#7

jbuilder looks promising, but before it can completely displace oasis+ocamlbuild I think it needs to provide a super set of the features (in particular generic rules and plugins, for cppo, ocamlify and the likes).


#8

The jbuilder story really has been extraordinary. The initial goal of jbuilder was to facilitate our public release process, but given the speed and enthusiasm with which it’s been adopted, it now seems destined now to become the default OCaml build system.

While Simon is right that jbuilder isn’t yet fully general, it’s a good bet that it’s flexible enough for your next project. It’s already used for all Jane Street packages, many Mirage and Docker packages, and js_of_ocaml and atdgen, all of which attests to its range. I’d guess jbuilder can handle the needs of 95% of packages.

In the meantime, the functionality is quite good. It builds things 5x faster than ocamlbuild, it supports Reason, compiles to Javascript via js_of_ocaml, emits .merlin files, supports test targets, and will soon have support for doc generation. There’s even a manual.

http://jbuilder.readthedocs.io/en/latest/

You can follow along with the adoption by looking at the revdeps in opam. It seems to be growing at a pretty good rate.

https://opam.ocaml.org/packages/jbuilder/

My hope is that jbuilder can make a real difference to the OCaml ecosystem, making it way easier for people to get into OCaml.

y


#9

The Jbuilder migration is going very well indeed – most of our big repositories like DataKit (see dev reports) have been ported, and see here for notes on the Mirage/jbuilder efforts.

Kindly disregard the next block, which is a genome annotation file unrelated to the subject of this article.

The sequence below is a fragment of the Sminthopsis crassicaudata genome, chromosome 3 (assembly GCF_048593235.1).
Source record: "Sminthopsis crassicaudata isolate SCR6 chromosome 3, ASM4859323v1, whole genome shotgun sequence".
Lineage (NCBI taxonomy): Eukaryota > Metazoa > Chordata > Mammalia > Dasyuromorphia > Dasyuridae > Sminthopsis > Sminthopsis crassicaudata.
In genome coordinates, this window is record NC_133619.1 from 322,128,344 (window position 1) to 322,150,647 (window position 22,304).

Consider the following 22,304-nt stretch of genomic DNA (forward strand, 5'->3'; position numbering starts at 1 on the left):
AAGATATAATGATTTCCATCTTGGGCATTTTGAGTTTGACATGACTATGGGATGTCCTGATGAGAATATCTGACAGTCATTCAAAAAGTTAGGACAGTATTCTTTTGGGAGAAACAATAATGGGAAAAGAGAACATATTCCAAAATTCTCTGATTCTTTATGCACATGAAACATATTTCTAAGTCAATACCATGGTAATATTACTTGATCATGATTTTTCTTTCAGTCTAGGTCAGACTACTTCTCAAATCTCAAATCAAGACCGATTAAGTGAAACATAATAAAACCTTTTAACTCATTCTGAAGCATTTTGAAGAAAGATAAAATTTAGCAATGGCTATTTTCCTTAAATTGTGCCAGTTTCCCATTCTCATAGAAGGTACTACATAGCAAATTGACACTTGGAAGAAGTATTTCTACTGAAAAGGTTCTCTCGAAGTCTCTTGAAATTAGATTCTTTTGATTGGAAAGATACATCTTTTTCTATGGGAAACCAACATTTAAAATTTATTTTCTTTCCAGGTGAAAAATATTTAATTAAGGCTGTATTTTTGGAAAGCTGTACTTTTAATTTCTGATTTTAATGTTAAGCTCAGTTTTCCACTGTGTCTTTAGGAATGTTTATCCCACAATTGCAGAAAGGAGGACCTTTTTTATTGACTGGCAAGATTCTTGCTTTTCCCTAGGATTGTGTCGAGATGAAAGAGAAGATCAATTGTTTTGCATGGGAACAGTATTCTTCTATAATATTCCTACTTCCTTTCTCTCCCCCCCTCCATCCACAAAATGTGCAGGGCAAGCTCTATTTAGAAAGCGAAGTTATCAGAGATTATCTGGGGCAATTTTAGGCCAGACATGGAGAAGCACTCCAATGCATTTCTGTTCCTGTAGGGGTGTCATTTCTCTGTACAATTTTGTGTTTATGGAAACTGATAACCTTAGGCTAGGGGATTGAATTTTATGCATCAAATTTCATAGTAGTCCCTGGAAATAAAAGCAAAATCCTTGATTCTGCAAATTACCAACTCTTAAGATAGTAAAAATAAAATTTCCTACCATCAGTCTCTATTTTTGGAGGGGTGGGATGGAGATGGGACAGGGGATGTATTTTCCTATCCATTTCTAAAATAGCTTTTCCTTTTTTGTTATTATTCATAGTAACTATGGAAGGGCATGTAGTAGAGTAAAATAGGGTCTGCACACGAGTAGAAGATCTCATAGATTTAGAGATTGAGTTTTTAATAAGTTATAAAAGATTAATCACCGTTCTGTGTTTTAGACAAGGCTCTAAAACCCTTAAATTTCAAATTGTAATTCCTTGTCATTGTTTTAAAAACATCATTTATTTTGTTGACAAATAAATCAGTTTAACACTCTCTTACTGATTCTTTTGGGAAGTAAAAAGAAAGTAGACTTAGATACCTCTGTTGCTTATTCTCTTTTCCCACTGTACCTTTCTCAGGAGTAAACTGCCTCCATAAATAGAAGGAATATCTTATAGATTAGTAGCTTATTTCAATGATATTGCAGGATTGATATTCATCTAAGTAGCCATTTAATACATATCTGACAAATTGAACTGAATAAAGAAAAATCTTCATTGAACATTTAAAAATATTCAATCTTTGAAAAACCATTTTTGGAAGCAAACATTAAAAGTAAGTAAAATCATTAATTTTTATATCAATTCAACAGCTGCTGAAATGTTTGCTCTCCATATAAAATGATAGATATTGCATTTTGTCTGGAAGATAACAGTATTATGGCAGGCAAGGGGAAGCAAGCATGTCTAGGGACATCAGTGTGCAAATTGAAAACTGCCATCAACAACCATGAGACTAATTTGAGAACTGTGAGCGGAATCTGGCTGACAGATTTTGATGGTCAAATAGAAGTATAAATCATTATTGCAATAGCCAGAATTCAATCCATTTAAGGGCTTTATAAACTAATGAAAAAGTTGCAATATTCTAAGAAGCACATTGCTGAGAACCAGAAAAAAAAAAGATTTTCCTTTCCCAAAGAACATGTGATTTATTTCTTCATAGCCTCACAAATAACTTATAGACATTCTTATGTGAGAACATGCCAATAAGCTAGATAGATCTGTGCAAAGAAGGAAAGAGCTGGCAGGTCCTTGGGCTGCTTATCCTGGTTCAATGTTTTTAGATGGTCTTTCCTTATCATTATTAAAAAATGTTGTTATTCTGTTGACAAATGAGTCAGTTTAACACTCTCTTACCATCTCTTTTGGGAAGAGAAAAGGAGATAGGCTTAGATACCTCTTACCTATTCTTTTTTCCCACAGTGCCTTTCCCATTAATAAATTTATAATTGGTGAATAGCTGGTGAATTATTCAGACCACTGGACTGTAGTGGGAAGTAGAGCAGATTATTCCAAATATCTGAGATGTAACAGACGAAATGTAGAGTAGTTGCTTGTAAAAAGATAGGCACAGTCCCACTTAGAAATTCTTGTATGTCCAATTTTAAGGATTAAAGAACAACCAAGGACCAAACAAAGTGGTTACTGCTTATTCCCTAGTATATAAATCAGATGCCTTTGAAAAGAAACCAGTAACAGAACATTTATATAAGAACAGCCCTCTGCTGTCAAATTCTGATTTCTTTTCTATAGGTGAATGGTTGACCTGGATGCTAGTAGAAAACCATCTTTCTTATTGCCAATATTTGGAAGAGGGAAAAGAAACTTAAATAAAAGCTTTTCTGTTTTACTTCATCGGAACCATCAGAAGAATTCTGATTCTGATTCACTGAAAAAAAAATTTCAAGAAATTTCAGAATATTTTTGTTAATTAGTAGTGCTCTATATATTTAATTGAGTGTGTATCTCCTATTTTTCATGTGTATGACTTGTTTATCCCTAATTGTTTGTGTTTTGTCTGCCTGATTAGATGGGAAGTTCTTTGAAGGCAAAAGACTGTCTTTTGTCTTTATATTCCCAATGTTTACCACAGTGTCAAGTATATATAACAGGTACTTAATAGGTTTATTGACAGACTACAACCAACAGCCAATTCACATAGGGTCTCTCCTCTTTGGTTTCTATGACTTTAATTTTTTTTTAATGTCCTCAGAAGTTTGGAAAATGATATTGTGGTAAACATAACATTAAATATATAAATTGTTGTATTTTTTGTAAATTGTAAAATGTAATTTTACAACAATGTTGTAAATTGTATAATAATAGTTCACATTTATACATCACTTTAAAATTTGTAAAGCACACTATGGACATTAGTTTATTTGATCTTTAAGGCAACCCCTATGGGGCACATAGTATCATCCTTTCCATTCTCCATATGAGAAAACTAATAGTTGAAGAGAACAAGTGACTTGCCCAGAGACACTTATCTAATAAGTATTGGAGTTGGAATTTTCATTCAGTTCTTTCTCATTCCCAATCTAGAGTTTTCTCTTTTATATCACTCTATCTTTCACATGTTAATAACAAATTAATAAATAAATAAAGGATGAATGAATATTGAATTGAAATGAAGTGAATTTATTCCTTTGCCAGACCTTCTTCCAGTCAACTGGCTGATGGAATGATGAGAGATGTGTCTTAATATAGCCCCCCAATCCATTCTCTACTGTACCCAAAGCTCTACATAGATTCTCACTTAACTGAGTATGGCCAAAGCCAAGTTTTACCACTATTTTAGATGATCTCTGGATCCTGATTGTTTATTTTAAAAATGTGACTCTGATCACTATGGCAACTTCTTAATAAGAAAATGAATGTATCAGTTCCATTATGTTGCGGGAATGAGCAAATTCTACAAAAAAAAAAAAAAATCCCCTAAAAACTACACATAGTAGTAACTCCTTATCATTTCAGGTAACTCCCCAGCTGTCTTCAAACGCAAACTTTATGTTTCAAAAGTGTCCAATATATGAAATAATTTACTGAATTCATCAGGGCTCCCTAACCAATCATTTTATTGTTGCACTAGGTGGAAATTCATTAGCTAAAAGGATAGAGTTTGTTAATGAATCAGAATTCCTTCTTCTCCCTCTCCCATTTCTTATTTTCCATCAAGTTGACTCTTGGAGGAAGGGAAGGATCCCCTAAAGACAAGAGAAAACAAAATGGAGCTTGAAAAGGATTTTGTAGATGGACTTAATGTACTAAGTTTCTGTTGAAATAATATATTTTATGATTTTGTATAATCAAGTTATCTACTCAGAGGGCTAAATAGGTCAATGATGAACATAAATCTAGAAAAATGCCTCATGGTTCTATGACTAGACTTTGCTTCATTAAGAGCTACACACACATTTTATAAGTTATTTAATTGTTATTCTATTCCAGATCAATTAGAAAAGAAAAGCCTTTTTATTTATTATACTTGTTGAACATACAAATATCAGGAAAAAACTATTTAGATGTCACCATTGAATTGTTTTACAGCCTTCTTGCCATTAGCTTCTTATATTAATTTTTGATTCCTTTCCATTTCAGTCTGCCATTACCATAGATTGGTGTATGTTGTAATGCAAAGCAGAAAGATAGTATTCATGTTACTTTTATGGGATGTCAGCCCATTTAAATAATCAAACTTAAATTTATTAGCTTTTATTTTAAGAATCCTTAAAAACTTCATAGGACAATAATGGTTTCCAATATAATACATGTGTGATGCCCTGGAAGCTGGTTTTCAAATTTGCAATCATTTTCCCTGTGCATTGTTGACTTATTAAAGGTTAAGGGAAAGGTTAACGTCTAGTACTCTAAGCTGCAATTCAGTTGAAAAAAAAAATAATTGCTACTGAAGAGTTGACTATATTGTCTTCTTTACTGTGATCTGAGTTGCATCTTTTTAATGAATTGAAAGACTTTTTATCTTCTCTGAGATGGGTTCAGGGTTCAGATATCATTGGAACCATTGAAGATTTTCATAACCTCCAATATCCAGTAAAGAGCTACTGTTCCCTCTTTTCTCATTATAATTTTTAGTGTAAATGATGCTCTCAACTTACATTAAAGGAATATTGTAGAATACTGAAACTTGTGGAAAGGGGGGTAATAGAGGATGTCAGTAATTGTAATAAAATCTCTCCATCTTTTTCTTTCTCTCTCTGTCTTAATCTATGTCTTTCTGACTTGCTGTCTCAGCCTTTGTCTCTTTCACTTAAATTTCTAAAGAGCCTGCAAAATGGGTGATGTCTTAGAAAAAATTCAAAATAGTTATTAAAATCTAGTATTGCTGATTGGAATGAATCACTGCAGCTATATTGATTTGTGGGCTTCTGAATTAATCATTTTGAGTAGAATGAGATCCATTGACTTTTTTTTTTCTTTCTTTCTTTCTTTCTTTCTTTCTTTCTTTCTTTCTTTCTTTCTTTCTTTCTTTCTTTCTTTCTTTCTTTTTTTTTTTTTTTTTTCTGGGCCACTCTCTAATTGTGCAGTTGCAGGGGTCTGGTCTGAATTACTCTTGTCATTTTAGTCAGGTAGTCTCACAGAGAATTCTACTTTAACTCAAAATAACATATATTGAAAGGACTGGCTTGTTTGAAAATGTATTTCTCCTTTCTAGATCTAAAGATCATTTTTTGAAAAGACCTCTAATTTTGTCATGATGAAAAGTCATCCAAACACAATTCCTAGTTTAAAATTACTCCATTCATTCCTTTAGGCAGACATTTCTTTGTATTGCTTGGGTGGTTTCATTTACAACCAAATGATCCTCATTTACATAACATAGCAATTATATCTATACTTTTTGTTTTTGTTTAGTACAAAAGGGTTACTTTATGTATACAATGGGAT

#10

I also find jbuilder interesting but haven’t had the time to play with it yet. Currently it seems to lack, as @c-cube pointed out, a mechanism for sharing build recipes among users (as opam or ocamlfind packages). So, say, Menhir and ocamlyacc are well supported (because their support is hardcoded in the implementation), but if someone wants to build a new parser generator they are out of luck – they will not be able to provide the same user experience to users. I think that, long term, it’s important for the tools we use at the base to support an open world, by accommodating new tools coming up in the future with as little an entrance barrier as possible.

Of course this is also in tension with the simplicity and robustness of the tool (which explains tools like obuild trying to cut down on extensibility), and an alternative is to have the developers of a centralized tool just be very reactive in adding built-in support for new things.


#11

Agreed. I expect jbuilder will eventually move in that direction, but it’s getting surprisingly far by just being light on its feet in terms of supporting things of key importance to the OCaml community.


#12

Thank you to Jane Street for solving this problem. Kinda funny how simple the solution is, at least on the front end. I’d personally have preferred fewer parentheses aka something like JSON or YAML, but I’m happy with anything that ‘just works’.


#13

JSON is worthy of consideration but YAML is a disaster (see spec).

@bobzhang mentioned that a JSON frontend allows for easy integration with tooling if you specify your schema with something like http://json-schema.org/

I think for that reason an alternative for jbuilder is something that should still be considered. Keeping the existing sexp frontend of course.